Ozymandias

Percy Bysshe Shelley (1792-1822)

Taken from Representative Poetry Online

1    I met a traveller from an antique land,
2    Who said -- "two vast and trunkless legs of stone
3    Stand in the desert ... near them, on the sand,
4    Half sunk a shattered visage lies, whose frown,
5    And wrinkled lips, and sneer of cold command,
6    Tell that its sculptor well those passions read
7    Which yet survive, stamped on these lifeless things,
8    The hand that mocked them, and the heart that fed;
9    And on the pedestal these words appear:
10    My name is Ozymandias, King of Kings,
11    Look on my Works ye Mighty, and despair!
12    Nothing beside remains. Round the decay
13    Of that colossal Wreck, boundless and bare
14    The lone and level sands stretch far away." --

Notes

1] Shelley evidently wrote this sonnet at Marlow in friendly competition with Horace Smith, whose own sonnet of the same name was published Feb. 1, 1818, also in The Examiner, no. 527, p. 73:

In Egypt's sandy silence, all alone,
    Stands a gigantic Leg, which far off throws
    The only shadow that the Desart knows: --
"I am great OZYMANDIAS," saith the stone,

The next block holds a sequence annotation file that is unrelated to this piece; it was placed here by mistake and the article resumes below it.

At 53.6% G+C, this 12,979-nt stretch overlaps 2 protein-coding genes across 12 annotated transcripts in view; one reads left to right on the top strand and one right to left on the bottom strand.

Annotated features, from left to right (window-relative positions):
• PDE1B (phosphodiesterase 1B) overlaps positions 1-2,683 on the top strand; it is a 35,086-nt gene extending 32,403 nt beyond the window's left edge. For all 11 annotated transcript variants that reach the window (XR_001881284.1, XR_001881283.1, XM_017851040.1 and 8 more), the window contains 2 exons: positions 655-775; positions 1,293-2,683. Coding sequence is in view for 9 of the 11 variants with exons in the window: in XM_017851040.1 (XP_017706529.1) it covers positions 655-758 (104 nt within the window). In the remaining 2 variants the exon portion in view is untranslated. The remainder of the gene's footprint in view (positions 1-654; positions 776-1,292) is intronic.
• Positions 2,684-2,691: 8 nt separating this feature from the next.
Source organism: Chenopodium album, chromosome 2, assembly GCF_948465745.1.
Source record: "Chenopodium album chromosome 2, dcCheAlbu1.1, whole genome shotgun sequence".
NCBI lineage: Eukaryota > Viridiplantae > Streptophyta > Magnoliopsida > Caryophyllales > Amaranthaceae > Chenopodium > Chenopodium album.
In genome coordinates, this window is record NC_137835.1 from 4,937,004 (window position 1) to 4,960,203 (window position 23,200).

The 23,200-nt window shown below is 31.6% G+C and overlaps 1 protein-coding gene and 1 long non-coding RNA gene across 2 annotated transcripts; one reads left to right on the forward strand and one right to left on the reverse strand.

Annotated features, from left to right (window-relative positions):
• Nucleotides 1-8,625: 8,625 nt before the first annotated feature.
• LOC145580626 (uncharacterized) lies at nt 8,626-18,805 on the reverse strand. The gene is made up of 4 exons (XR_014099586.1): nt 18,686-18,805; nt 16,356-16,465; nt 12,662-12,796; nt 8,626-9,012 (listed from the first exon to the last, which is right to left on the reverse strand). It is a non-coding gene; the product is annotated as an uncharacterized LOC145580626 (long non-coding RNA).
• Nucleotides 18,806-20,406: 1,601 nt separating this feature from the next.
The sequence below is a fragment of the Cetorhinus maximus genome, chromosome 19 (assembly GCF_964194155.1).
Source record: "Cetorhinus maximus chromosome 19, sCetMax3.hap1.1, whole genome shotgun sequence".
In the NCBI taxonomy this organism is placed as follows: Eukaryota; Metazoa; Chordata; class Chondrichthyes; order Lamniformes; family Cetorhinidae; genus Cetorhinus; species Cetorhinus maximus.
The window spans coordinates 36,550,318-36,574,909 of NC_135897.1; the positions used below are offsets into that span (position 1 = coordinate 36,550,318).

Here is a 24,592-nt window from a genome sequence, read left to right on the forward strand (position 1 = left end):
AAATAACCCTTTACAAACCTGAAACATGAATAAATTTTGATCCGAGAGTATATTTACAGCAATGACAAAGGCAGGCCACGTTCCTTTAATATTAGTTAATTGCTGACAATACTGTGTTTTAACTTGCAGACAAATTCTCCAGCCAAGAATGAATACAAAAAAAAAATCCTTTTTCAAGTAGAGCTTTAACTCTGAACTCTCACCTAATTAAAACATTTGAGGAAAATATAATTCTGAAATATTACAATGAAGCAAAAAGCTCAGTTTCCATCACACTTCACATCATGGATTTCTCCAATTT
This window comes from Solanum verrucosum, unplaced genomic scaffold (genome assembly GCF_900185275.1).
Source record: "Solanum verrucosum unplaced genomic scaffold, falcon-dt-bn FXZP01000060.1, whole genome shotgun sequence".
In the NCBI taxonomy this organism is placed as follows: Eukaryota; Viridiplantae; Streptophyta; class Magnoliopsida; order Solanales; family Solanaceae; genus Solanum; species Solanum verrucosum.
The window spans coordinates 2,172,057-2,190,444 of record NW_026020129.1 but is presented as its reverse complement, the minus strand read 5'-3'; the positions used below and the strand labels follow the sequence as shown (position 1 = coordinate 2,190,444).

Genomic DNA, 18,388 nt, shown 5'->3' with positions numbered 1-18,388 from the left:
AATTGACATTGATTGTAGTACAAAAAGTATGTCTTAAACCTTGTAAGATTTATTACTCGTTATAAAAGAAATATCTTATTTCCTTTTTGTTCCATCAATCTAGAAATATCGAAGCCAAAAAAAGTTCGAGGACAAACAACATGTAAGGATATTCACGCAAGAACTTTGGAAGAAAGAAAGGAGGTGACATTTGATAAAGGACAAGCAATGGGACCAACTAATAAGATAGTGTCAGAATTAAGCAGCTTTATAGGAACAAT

"The King of Kings; this mighty City shows
"The wonders of my hand." -- The City's gone, --
    Nought but the Leg remaining to disclose
The site of this forgotten Babylon.

We wonder, -- and some Hunter may express
Wonder like ours, when thro' the wilderness
    Where London stood, holding the Wolf in chace,
He meets some fragments huge, and stops to guess
    What powerful but unrecorded race
    Once dwelt in that annihilated place.


 

5] lip Bod. Shelley MS e.4; lips 1819
 

6] Lines 6-8 pose some difficulty, but "survive" (7) must be a transitive verb whose object is "The hand" and "the heart" (8). The "passions" on Ozymandias' face, that is, survive or live on after both hand and heart. "The hand that mocked them" seems to be the sculptor's hand, delineating the vainglory of his subject in "these lifeless things"; and "the heart that fed" must be Ozymandias' own, feeding on (perhaps) its own arrogance. Kelvin Everest and Geoffrey Matthews suggest that line 8 ends with an ellipsis: "and the heart that fed [them]" (that is, those same passions that are the referent of the pronoun "them" governed by "mocked" (The Poems of Shelley, II: 1817-1819 [London: Pearson, 2000]: 311).
 

9] these words appear: 1819; this legend clear Bodl. Shelley MS e.4.
 

10] Ozymandias: Osymandias, Greek name for the Egyptian king Rameses II (1304-1237 BC). Diodorus Siculus, in his Library of History (trans. C. H. Oldfather, Loeb Classical Library, vol. 303 [Cambridge, Mass.: Harvard University Press, 1961]: I, 47), records the inscription on the pedestal of his statue (at the Ramesseum, on the other side of the Nile river from Luxor) as "King of Kings am I, Osymandias. If anyone would know how great I am and where I lie, let him surpass one of my works."
 

12] Nothing beside remains: 1819; No thing remains beside. Bodl. Shelley MS. e.4.